Dillon secured grants that allowed his classes to have one-to-one netbooks, which enabled them to start using discussion boards, “which had a similar effect to the PDAs in terms of engagement.” Then he introduced wikis: “The day I showed them how to embed a YouTube video in a wiki page, the seventh grade kind of screeched to a halt as they dived into it.”

Through the National Writing Project, Dillon started to collaborate with a teacher in New York who taught his class in a similar way: “I had been using wikis with seventh and eighth graders and he had been using Google sites with eighth graders. At the end of the year we both had these 400 page, really messy microcosms of the Internet that we were able to sort and search for all the work our students had done that year. Sometimes we had students make work public and sometimes they kept it private, but was fascinated me was the way we were able to really compare our practices.”

Through the National Writing Project, Dillon found the work of Karen Fasimpaur, who was organizing P2PU’s School of Education. Then he became involved in the NWP’s Making Learning Connected, “ a collaborative, knowledge-building and sharing experience, open to anyone who's interested in making, creativity, and learning. As we design and then engage in makes that tap into our personal (and professional) interests, share what we've done with the Making Learning Connected community, learn from each others' experiences, and reflect on our own growth, we'll be agents in the recursive creation and re-creation of this experience we're describing as a Massively Open Online Collaboration (MOOC).”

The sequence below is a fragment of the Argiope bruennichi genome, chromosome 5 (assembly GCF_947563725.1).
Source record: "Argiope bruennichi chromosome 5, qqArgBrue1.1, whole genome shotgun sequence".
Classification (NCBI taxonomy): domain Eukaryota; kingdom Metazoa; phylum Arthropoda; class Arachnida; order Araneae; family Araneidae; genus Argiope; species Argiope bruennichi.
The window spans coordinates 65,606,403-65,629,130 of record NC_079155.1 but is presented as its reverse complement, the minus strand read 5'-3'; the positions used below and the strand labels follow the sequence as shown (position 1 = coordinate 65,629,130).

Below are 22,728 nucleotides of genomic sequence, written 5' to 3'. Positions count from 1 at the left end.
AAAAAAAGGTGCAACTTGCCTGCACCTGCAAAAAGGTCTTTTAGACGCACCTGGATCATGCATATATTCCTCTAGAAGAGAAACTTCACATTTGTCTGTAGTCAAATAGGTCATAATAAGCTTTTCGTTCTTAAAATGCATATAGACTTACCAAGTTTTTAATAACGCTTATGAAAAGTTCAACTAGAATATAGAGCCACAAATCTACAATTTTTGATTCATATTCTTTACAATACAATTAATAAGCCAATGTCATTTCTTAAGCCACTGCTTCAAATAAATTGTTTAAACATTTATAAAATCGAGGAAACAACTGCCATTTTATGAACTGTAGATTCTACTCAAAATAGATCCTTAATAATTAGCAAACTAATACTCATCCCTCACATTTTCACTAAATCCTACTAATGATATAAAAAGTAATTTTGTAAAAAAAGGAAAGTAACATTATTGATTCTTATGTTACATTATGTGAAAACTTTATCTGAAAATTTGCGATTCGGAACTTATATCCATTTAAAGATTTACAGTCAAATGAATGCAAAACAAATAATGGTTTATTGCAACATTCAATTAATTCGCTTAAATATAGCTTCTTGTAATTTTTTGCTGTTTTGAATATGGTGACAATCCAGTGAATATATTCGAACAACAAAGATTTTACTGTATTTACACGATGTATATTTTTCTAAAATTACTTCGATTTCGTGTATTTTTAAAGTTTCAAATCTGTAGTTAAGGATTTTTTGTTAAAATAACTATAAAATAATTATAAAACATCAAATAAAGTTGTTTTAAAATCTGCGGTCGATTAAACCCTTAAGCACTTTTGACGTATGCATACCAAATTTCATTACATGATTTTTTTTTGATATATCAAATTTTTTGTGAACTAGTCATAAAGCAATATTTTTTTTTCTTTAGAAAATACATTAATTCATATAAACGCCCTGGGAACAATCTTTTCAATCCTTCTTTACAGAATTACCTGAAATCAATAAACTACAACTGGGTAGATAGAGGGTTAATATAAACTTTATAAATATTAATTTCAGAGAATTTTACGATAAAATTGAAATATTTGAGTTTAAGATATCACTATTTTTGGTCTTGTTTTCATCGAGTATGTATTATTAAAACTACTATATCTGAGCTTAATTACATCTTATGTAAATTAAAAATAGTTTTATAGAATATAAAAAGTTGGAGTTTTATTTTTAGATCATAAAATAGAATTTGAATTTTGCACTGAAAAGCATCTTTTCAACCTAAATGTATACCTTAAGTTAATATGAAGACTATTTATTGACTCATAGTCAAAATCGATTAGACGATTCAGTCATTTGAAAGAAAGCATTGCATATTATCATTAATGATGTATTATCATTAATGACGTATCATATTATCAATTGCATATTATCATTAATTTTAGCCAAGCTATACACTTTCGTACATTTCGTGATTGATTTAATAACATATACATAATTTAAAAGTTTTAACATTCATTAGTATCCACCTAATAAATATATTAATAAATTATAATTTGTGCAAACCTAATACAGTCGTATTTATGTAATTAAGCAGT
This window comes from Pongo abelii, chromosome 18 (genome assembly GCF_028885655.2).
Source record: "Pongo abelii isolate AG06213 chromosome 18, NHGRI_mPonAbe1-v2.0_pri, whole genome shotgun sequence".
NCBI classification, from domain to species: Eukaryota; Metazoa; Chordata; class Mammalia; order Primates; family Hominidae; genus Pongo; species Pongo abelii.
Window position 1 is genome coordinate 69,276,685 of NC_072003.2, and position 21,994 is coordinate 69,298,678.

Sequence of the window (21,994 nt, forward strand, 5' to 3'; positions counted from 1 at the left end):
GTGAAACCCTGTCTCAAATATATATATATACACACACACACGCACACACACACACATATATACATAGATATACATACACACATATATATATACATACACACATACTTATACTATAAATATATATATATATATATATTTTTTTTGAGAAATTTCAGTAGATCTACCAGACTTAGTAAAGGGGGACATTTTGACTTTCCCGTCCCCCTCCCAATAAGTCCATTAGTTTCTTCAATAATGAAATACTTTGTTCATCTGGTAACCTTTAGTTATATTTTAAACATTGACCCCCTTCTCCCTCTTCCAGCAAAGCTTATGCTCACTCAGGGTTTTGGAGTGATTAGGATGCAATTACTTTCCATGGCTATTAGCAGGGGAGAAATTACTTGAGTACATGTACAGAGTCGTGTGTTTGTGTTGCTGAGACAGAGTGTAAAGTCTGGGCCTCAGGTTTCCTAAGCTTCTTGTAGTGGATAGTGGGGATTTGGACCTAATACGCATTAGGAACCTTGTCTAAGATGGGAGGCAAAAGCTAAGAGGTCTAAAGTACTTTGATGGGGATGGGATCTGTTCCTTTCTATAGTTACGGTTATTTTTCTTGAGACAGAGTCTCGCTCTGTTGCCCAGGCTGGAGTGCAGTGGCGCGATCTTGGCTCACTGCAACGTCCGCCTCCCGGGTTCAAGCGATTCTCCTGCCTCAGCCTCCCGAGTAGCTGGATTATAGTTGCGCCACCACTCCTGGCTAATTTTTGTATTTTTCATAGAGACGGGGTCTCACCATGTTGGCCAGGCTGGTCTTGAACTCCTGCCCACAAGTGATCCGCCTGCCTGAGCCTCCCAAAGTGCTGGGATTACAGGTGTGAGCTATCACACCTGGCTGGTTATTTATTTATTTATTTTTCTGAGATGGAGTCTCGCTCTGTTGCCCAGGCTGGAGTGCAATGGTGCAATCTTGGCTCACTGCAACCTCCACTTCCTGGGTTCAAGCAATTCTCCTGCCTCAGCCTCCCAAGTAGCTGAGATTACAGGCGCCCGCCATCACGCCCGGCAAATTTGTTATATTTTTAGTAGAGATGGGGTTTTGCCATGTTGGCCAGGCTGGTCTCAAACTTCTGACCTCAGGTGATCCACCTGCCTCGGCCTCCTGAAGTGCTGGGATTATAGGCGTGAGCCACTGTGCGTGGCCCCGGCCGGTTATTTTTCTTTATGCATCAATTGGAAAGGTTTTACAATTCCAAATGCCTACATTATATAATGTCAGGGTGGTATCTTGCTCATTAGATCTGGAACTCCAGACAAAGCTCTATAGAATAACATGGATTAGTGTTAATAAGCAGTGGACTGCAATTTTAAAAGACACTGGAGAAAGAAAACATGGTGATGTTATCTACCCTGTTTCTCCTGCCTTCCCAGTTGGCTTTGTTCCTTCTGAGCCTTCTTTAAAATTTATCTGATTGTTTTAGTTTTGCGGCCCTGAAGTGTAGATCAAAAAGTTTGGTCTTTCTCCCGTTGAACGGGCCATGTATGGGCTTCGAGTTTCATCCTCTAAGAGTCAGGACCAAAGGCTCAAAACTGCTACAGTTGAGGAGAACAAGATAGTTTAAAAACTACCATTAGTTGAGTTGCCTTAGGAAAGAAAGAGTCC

The MOOC was a partnership between NWP and Mozilla, in which different teachers from different writing projects came together to communicate and think about connected learning. “We decided to organize it in terms of open-ended opportunities for people to network and also do production-centered, interest-powered work on their own in order to understand its potential implications for classrooms. In subsequent years, we onboarded partners to further distribute the facilitation of the MOOC, branching our from our core group.”

The online networks he had become increasingly involved in led Joe to work on the intersection between educational technology and equity. He noted the work of Antero Garcia, Nicole Mirra, and Craig Watkins. “On Twitter I noted that we needed a hashtag about the intersection of educational technology and equity issues. Because I had this network from the wring project and others affiliated with our MOOC work, I quickly had a few respondents tell me that my first hashtag was too large, so we should shorten it.” Hence “techquity.” Dillon met Remi Holden at a local ed tech event, who brought research into learning science together with the conversation that had been starting around techquity. Dillon began curating Techquity work on a Google Doc.

Takeaways:

  • Lead with your interests – be transparent about what you want to learn more about.
  • Think about when your students should learn in public and when they should share their work privately.
  • Reach out online through Twitter and groups of like-minded educators, as I did with NWP.
  • Leverage the informal reading and writing that students engage in with their phones.